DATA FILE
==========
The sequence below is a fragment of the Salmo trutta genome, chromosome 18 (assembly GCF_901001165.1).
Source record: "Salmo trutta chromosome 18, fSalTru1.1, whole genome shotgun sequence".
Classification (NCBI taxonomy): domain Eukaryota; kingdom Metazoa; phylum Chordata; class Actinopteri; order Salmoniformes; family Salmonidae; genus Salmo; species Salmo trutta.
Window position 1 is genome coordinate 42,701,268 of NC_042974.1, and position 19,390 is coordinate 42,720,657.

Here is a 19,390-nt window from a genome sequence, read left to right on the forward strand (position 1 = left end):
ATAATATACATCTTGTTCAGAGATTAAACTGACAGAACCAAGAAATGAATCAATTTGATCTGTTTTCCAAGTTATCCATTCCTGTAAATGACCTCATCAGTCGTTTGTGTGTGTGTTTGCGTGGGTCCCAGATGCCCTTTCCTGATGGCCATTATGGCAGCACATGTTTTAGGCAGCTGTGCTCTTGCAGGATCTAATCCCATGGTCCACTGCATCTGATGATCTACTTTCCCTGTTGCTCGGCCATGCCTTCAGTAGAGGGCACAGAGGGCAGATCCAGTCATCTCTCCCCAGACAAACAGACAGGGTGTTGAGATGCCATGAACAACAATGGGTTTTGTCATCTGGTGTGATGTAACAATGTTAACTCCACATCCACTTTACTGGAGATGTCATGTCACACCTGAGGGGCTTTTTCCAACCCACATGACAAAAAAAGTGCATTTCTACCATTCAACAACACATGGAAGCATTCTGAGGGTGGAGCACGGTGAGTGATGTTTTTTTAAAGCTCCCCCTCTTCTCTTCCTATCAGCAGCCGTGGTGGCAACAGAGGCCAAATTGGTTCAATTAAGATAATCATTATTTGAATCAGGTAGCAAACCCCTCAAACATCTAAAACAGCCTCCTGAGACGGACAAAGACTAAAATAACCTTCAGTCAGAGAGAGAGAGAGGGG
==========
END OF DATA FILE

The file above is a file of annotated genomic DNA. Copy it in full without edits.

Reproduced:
The sequence below is a fragment of the Salmo trutta genome, chromosome 18 (assembly GCF_901001165.1).
Source record: "Salmo trutta chromosome 18, fSalTru1.1, whole genome shotgun sequence".
Classification (NCBI taxonomy): domain Eukaryota; kingdom Metazoa; phylum Chordata; class Actinopteri; order Salmoniformes; family Salmonidae; genus Salmo; species Salmo trutta.
Window position 1 is genome coordinate 42,701,268 of NC_042974.1, and position 19,390 is coordinate 42,720,657.

Here is a 19,390-nt window from a genome sequence, read left to right on the forward strand (position 1 = left end):
ATAATATACATCTTGTTCAGAGATTAAACTGACAGAACCAAGAAATGAATCAATTTGATCTGTTTTCCAAGTTATCCATTCCTGTAAATGACCTCATCAGTCGTTTGTGTGTGTGTTTGCGTGGGTCCCAGATGCCCTTTCCTGATGGCCATTATGGCAGCACATGTTTTAGGCAGCTGTGCTCTTGCAGGATCTAATCCCATGGTCCACTGCATCTGATGATCTACTTTCCCTGTTGCTCGGCCATGCCTTCAGTAGAGGGCACAGAGGGCAGATCCAGTCATCTCTCCCCAGACAAACAGACAGGGTGTTGAGATGCCATGAACAACAATGGGTTTTGTCATCTGGTGTGATGTAACAATGTTAACTCCACATCCACTTTACTGGAGATGTCATGTCACACCTGAGGGGCTTTTTCCAACCCACATGACAAAAAAAGTGCATTTCTACCATTCAACAACACATGGAAGCATTCTGAGGGTGGAGCACGGTGAGTGATGTTTTTTTAAAGCTCCCCCTCTTCTCTTCCTATCAGCAGCCGTGGTGGCAACAGAGGCCAAATTGGTTCAATTAAGATAATCATTATTTGAATCAGGTAGCAAACCCCTCAAACATCTAAAACAGCCTCCTGAGACGGACAAAGACTAAAATAACCTTCAGTCAGAGAGAGAGAGAGGGG